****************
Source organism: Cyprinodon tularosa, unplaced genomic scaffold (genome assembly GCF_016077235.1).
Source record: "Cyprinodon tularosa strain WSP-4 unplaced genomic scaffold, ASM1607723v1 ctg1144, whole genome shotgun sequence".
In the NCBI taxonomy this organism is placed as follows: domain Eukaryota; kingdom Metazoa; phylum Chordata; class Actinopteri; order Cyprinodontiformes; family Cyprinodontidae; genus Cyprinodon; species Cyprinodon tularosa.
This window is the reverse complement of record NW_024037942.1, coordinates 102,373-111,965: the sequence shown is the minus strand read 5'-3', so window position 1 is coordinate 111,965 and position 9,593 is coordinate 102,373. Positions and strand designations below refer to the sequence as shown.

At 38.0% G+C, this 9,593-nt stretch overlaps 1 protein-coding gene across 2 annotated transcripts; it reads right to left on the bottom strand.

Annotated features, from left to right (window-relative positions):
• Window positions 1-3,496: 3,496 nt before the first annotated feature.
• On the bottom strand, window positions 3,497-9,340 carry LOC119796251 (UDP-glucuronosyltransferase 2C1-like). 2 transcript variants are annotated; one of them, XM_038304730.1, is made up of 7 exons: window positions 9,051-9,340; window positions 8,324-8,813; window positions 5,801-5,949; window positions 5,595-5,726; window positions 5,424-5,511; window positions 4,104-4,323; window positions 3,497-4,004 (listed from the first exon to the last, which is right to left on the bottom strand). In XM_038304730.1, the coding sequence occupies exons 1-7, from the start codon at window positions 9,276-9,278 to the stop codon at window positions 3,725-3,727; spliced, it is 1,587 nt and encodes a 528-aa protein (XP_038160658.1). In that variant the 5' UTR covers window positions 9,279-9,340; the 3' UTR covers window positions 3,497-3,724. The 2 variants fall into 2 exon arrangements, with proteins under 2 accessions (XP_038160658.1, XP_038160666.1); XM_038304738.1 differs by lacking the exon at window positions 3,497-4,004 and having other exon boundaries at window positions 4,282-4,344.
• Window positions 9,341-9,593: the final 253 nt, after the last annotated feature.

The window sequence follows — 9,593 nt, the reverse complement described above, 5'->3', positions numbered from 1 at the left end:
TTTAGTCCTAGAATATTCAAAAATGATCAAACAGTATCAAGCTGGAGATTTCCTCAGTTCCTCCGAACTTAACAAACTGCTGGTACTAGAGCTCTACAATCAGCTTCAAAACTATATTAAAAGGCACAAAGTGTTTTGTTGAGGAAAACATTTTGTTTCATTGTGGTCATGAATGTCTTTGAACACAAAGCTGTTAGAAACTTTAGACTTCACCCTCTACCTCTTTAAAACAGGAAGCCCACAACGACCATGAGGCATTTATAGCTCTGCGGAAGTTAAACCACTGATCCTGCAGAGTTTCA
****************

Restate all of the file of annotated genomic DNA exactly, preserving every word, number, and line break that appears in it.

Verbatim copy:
Source organism: Cyprinodon tularosa, unplaced genomic scaffold (genome assembly GCF_016077235.1).
Source record: "Cyprinodon tularosa strain WSP-4 unplaced genomic scaffold, ASM1607723v1 ctg1144, whole genome shotgun sequence".
In the NCBI taxonomy this organism is placed as follows: domain Eukaryota; kingdom Metazoa; phylum Chordata; class Actinopteri; order Cyprinodontiformes; family Cyprinodontidae; genus Cyprinodon; species Cyprinodon tularosa.
This window is the reverse complement of record NW_024037942.1, coordinates 102,373-111,965: the sequence shown is the minus strand read 5'-3', so window position 1 is coordinate 111,965 and position 9,593 is coordinate 102,373. Positions and strand designations below refer to the sequence as shown.

At 38.0% G+C, this 9,593-nt stretch overlaps 1 protein-coding gene across 2 annotated transcripts; it reads right to left on the bottom strand.

Annotated features, from left to right (window-relative positions):
• Window positions 1-3,496: 3,496 nt before the first annotated feature.
• On the bottom strand, window positions 3,497-9,340 carry LOC119796251 (UDP-glucuronosyltransferase 2C1-like). 2 transcript variants are annotated; one of them, XM_038304730.1, is made up of 7 exons: window positions 9,051-9,340; window positions 8,324-8,813; window positions 5,801-5,949; window positions 5,595-5,726; window positions 5,424-5,511; window positions 4,104-4,323; window positions 3,497-4,004 (listed from the first exon to the last, which is right to left on the bottom strand). In XM_038304730.1, the coding sequence occupies exons 1-7, from the start codon at window positions 9,276-9,278 to the stop codon at window positions 3,725-3,727; spliced, it is 1,587 nt and encodes a 528-aa protein (XP_038160658.1). In that variant the 5' UTR covers window positions 9,279-9,340; the 3' UTR covers window positions 3,497-3,724. The 2 variants fall into 2 exon arrangements, with proteins under 2 accessions (XP_038160658.1, XP_038160666.1); XM_038304738.1 differs by lacking the exon at window positions 3,497-4,004 and having other exon boundaries at window positions 4,282-4,344.
• Window positions 9,341-9,593: the final 253 nt, after the last annotated feature.

The window sequence follows — 9,593 nt, the reverse complement described above, 5'->3', positions numbered from 1 at the left end:
TTTAGTCCTAGAATATTCAAAAATGATCAAACAGTATCAAGCTGGAGATTTCCTCAGTTCCTCCGAACTTAACAAACTGCTGGTACTAGAGCTCTACAATCAGCTTCAAAACTATATTAAAAGGCACAAAGTGTTTTGTTGAGGAAAACATTTTGTTTCATTGTGGTCATGAATGTCTTTGAACACAAAGCTGTTAGAAACTTTAGACTTCACCCTCTACCTCTTTAAAACAGGAAGCCCACAACGACCATGAGGCATTTATAGCTCTGCGGAAGTTAAACCACTGATCCTGCAGAGTTTCA